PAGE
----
- April 10, 2009: A student at Henry Ford Community College in Dearborn, Michigan, kills a female classmate and then himself.
- October 27, 2008: Two people are killed and one is wounded in a shootout at the University of Central Arkansas in Conway, Arkansas. Four men, aged 19 and 20, are charged with the crime.
- February 14, 2008: At Northern Illinois University in DeKalb, Illinois, a former student kills five people and injures 16 before killing himself.
- February 8, 2008: A student at Louisiana Technical College in Baton Rouge, Louisiana, kills two fellow students and then herself. Notably, the shooter and her victims are female.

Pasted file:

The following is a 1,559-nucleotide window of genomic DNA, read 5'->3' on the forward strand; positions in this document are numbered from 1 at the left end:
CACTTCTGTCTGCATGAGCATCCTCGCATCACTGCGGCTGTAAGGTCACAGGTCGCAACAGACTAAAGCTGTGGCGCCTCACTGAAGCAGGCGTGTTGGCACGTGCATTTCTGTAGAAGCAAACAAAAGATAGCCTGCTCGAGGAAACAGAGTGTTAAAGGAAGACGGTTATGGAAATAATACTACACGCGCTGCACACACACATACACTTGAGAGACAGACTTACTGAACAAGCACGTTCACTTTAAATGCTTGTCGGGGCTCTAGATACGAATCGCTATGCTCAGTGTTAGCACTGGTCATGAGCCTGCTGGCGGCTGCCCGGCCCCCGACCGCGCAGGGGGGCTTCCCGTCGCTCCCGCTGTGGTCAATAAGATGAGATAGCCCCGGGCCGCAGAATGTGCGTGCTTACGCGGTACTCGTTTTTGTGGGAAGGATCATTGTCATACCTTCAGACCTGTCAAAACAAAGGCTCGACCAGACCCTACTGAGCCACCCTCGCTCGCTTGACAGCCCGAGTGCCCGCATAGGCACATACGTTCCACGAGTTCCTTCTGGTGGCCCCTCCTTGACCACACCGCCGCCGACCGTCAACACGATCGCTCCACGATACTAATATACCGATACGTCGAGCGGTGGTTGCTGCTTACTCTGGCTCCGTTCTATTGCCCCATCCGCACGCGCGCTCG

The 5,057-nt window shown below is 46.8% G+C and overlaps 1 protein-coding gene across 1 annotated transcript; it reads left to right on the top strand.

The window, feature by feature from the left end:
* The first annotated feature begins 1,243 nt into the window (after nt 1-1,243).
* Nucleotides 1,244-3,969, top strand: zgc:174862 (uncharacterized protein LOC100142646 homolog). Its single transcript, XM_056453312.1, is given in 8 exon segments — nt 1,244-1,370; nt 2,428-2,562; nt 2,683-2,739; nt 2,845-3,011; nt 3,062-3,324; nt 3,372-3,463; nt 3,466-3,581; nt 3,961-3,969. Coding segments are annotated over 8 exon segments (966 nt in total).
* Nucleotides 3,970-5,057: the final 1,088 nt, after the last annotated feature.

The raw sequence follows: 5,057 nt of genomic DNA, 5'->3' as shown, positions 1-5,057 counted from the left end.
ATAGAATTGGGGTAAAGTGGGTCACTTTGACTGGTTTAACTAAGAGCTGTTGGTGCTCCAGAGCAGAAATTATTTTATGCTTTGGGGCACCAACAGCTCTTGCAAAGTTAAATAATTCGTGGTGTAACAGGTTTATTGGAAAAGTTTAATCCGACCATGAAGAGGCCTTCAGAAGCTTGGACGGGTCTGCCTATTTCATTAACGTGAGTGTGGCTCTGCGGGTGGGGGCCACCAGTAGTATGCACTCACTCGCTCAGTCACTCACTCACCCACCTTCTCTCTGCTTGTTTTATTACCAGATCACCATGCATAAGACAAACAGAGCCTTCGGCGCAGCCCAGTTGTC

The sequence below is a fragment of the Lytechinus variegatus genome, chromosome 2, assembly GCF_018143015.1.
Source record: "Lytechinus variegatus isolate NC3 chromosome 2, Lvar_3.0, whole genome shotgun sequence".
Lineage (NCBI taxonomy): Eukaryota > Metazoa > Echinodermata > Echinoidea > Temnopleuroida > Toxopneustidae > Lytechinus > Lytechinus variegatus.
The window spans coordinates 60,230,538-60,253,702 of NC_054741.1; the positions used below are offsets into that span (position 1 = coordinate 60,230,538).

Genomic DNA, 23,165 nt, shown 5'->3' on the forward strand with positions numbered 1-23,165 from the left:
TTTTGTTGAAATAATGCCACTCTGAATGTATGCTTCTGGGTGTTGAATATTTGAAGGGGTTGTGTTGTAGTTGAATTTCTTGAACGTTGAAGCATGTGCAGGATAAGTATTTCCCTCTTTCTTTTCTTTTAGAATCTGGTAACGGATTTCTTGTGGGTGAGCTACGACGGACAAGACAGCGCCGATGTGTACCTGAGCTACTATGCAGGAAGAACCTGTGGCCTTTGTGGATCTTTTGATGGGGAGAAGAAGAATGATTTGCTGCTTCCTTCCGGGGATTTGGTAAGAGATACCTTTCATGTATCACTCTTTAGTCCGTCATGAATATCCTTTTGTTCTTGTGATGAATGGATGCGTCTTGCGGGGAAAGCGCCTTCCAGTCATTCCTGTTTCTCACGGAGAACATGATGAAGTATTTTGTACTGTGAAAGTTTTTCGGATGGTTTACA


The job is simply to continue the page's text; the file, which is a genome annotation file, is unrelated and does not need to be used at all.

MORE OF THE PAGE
- April 16, 2007: A student at Virginia Tech in Blacksburg, Virginia, kills 33, including himself, and injures 20 in the deadliest peacetime shooting by a lone gunman in US history.
- October 2, 2006: Gunman kills five girls at an Amish school in Nikel Mines, Pennsylvania, before killing himself.
- March 21, 2005: A high-school student in Red Lake, Minnesota, kills eight schoolmates and then himself.
- April 20, 1999: Two students of Columbine High School in Jefferson County, Colorado, kill 12 students, a teacher and themselves, and injure 21.
- March 24, 1998: Two boys, aged 11 and 13, kill four girls and a teacher at their middle school in Jonesboro, Arkansas.
- October 16, 1991: An unemployed man crashes his truck into a cafeteria in Killeen, Texas, and opens fire, killing 23 and injuring 20 before killing himself.
- July 18, 1984: A gunman at a McDonald's near San Diego, California, kills 21 and leaves 19 injured before he is shot dead by police.